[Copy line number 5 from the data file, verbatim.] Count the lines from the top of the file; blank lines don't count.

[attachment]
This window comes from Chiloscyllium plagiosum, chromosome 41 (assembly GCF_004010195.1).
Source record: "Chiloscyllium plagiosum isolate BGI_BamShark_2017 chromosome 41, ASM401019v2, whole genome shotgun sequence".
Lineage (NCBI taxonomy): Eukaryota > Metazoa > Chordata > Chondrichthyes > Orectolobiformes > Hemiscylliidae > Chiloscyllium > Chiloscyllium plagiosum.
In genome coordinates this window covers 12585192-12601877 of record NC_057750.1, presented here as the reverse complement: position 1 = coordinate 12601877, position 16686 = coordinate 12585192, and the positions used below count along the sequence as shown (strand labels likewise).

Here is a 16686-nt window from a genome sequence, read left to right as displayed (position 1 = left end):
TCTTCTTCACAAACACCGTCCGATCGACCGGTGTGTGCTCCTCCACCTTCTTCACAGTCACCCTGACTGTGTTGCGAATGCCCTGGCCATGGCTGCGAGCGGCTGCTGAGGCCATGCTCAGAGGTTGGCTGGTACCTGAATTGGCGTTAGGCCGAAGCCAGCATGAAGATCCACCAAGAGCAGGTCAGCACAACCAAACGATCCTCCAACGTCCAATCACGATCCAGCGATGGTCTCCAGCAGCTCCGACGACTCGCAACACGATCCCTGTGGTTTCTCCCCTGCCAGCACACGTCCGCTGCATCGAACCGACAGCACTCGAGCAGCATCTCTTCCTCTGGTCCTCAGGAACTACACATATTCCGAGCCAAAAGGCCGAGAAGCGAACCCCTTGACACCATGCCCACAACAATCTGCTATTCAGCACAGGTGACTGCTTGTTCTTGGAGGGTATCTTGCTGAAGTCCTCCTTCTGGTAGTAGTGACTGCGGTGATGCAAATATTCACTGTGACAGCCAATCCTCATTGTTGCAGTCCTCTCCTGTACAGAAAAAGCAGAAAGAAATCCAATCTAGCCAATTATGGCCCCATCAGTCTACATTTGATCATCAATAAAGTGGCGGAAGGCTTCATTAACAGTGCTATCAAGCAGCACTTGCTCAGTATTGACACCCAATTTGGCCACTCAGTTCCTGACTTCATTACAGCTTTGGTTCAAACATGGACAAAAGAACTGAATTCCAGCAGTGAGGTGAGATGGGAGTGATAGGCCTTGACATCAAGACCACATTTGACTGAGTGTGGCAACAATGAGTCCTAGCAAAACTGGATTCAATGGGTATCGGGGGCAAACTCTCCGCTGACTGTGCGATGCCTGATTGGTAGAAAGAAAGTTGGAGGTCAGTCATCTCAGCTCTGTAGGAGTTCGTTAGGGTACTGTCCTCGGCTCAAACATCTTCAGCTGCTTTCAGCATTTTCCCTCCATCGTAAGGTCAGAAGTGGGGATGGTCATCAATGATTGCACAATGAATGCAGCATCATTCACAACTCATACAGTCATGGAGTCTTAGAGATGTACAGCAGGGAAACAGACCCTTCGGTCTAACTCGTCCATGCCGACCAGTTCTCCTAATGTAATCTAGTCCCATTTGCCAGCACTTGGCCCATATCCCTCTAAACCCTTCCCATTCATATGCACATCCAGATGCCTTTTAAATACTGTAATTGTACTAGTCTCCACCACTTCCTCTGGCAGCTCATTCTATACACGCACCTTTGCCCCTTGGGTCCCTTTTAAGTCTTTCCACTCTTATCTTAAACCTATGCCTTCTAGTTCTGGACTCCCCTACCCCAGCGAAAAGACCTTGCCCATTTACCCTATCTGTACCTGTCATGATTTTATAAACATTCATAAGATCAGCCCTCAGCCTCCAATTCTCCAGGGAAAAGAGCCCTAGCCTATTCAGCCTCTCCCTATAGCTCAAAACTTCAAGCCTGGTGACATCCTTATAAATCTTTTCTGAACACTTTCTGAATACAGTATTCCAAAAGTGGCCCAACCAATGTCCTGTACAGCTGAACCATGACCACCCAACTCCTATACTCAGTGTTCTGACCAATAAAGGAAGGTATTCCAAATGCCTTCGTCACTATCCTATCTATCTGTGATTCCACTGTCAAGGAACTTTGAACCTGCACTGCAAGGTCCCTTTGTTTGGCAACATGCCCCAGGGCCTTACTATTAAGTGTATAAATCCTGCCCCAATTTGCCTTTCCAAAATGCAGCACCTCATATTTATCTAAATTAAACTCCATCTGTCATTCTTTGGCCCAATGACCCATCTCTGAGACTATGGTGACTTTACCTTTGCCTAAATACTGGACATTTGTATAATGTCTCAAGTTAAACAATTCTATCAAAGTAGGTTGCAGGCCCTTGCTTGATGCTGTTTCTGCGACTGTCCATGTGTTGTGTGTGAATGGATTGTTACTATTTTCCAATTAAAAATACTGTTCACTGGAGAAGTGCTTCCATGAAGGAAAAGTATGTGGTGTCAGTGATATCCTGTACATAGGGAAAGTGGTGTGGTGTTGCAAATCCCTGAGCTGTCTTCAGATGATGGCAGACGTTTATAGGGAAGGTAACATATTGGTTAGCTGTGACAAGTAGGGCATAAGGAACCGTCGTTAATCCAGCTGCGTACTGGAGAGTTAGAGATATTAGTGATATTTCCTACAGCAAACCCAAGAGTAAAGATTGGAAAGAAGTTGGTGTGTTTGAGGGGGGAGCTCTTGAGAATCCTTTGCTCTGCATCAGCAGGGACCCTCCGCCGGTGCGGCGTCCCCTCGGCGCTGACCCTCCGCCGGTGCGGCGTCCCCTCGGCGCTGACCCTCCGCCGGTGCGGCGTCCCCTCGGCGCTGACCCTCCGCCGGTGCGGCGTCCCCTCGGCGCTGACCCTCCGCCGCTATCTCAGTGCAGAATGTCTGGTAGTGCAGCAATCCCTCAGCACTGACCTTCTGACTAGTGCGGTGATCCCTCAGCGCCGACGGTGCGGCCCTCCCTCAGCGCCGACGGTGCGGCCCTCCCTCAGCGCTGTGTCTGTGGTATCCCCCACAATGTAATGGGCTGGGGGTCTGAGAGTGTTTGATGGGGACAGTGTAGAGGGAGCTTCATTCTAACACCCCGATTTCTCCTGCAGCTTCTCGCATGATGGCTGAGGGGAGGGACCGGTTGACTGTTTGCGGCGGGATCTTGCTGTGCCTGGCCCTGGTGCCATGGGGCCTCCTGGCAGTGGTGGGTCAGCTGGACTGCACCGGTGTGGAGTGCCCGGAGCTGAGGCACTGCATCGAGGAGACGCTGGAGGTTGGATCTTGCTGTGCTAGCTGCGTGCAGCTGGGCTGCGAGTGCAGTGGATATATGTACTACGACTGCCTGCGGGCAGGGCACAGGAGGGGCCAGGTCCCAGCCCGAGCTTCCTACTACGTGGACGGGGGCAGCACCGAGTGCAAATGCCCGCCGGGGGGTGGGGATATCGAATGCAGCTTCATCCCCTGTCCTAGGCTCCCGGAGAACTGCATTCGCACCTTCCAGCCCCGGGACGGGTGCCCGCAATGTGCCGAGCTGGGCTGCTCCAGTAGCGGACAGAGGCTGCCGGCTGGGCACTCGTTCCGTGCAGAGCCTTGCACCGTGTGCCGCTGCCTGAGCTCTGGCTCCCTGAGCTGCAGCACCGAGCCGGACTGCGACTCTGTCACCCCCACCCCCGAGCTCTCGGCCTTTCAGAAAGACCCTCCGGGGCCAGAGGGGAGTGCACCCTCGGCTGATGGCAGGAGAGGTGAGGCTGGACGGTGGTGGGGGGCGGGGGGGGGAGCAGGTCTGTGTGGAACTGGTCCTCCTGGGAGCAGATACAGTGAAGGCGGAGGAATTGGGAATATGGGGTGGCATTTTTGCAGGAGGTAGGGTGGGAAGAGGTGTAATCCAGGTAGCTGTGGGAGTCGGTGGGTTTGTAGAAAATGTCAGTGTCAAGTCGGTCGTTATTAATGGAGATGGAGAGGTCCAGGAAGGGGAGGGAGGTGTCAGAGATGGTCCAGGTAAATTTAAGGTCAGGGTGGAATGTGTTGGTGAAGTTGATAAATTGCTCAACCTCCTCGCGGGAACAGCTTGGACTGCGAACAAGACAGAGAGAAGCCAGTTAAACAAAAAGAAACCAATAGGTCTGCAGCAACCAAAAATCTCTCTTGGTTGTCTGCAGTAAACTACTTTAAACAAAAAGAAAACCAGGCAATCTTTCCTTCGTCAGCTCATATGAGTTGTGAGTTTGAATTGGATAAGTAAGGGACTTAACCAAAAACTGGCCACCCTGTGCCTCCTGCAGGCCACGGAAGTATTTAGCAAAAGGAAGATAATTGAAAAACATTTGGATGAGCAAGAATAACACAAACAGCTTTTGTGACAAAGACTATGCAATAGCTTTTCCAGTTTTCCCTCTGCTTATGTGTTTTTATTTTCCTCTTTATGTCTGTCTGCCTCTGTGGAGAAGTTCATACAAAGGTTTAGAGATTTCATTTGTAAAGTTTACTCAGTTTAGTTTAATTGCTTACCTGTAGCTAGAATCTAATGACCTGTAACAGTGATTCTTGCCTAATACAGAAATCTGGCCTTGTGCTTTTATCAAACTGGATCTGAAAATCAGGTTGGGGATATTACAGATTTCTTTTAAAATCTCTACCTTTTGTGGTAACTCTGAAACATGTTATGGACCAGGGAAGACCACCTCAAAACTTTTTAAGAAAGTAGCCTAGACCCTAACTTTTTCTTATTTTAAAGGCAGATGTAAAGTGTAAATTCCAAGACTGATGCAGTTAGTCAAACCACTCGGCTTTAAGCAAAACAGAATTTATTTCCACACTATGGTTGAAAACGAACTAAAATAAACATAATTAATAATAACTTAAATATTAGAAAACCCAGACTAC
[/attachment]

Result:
Here is a 16686-nt window from a genome sequence, read left to right as displayed (position 1 = left end):